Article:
The guns started trickling in slowly and the date for surrender was extended to September 30. Some were left in bushes, some at temples, and the department was intimated. Others left their guns with their panchayat or village heads and the forest officials picked them up later.

Denkanikottai received the highest number of illegal guns at 46, followed by 40 guns collected at Jawalagiri and 13 guns gathered in Anchetty. In Urigam, five guns were surrendered with Hosur and Krishnagiri receiving four and three guns respectively.

“These country-made guns are owned by families and much treasured. They are passed on from generation to generation,” says Sukumar. A similar drive to encourage the surrender of guns was conducted a few years ago, before COVID19, and 22 guns were handed over to the forest team.

“This tally of 111 guns is the highest in Tamil Nadu so far. There could be more guns hidden. We need to exercise pressure with search warrants,” says Sukumar.

Image shows a group of government officials posing with a cache of seized guns
Over 100 countrymade guns were surrendered in the Hosur forest division. Photo by Tamil Nadu Forest Department.

R. Chennaiyirappa, village headman of Mathikeri in Jawalagiri for the past ten years says, “There are no more guns in my village. We made a complete sweep of everything. Guns were surrendered in my house and I informed forest officials.”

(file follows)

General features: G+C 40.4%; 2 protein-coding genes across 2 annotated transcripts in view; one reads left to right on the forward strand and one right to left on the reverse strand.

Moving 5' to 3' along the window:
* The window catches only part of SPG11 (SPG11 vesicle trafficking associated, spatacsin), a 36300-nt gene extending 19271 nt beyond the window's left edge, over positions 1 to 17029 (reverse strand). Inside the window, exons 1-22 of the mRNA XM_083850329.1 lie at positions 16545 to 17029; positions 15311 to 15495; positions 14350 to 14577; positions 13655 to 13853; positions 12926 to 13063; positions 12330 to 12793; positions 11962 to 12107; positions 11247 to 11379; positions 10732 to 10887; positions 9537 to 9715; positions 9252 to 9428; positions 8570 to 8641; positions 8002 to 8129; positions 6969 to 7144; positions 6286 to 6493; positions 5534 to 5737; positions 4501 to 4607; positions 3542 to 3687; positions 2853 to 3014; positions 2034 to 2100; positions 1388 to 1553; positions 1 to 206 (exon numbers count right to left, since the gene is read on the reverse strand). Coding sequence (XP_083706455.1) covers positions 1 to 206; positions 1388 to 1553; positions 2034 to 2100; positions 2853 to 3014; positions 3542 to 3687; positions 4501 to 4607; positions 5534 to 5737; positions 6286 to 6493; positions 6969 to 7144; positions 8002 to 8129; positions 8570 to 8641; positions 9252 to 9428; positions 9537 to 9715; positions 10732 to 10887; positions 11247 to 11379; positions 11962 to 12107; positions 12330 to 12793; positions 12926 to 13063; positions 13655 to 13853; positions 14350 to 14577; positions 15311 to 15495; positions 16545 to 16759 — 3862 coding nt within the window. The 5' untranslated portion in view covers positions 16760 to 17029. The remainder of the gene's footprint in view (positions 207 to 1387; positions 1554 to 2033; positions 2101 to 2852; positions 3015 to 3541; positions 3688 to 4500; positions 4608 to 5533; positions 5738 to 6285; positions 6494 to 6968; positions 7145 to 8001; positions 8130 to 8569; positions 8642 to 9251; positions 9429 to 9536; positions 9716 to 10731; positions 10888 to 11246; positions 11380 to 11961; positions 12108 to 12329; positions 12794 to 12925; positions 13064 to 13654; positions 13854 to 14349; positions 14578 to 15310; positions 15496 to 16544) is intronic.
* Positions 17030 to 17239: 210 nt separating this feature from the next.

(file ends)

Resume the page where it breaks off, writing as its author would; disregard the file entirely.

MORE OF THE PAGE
“The guns were owned mostly by tribals and were used for hunting in the past. These people are now in cultivation. I convinced them to surrender guns and [informed them] on the need to protect the elephants,” he adds.

H. Nagaraj, another village headman in Hosur accompanied forest officials on their drive into villages and was instrumental in the surrender of twelve guns. However, he says the need of the hour is torch lights for the protection of villagers from elephants.

Chennaiyirappa endorses the same. “When elephants stray into farms, they can be driven away with torch lights. I assured my people that I will speak to the authorities and arrange for the distribution of torch lights.”

Panchayat head B.K. Ganesh Reddy, who is a native of Bimasandiram village and President of Farmers’ Association, played an active role in collecting sixteen guns within his jurisdiction. “We live close to the Karnataka border and barely two kilometers from the forest area. While Karnataka forest officials are better equipped in dealing with elephants, the Tamil Nadu forest officials require more reinforcements and patrolling vehicles. The wild boar is a dangerous animal and fatal to humans. We need torches too,” Reddy asserts.

It was a momentous day on September 30, 2022, when 111 guns were handed over to the police department in the presence of Arvind B.K., Assistant Superintendent of Police, Hosur; Assistant Conservator of Forests, N. Vengatesh Prabhu; and Assistant Conservator of Forests (Forest Protection), M. Raja Muniyappan.

Shields felicitating the exemplary work of 36 forest officials and 17 panchayat heads were also distributed by Kanagaraj.

Read more: Drones, thermal cameras track animal movement to reduce conflict with humans in Maharashtra’s Gadchiroli


Banner image: Wildlife Warden Karthikeyani Kanagaraj presenting a shield to B.K. Ganesh Reddy, Panchayat Head. Photo by Tamil Nadu Forest Department.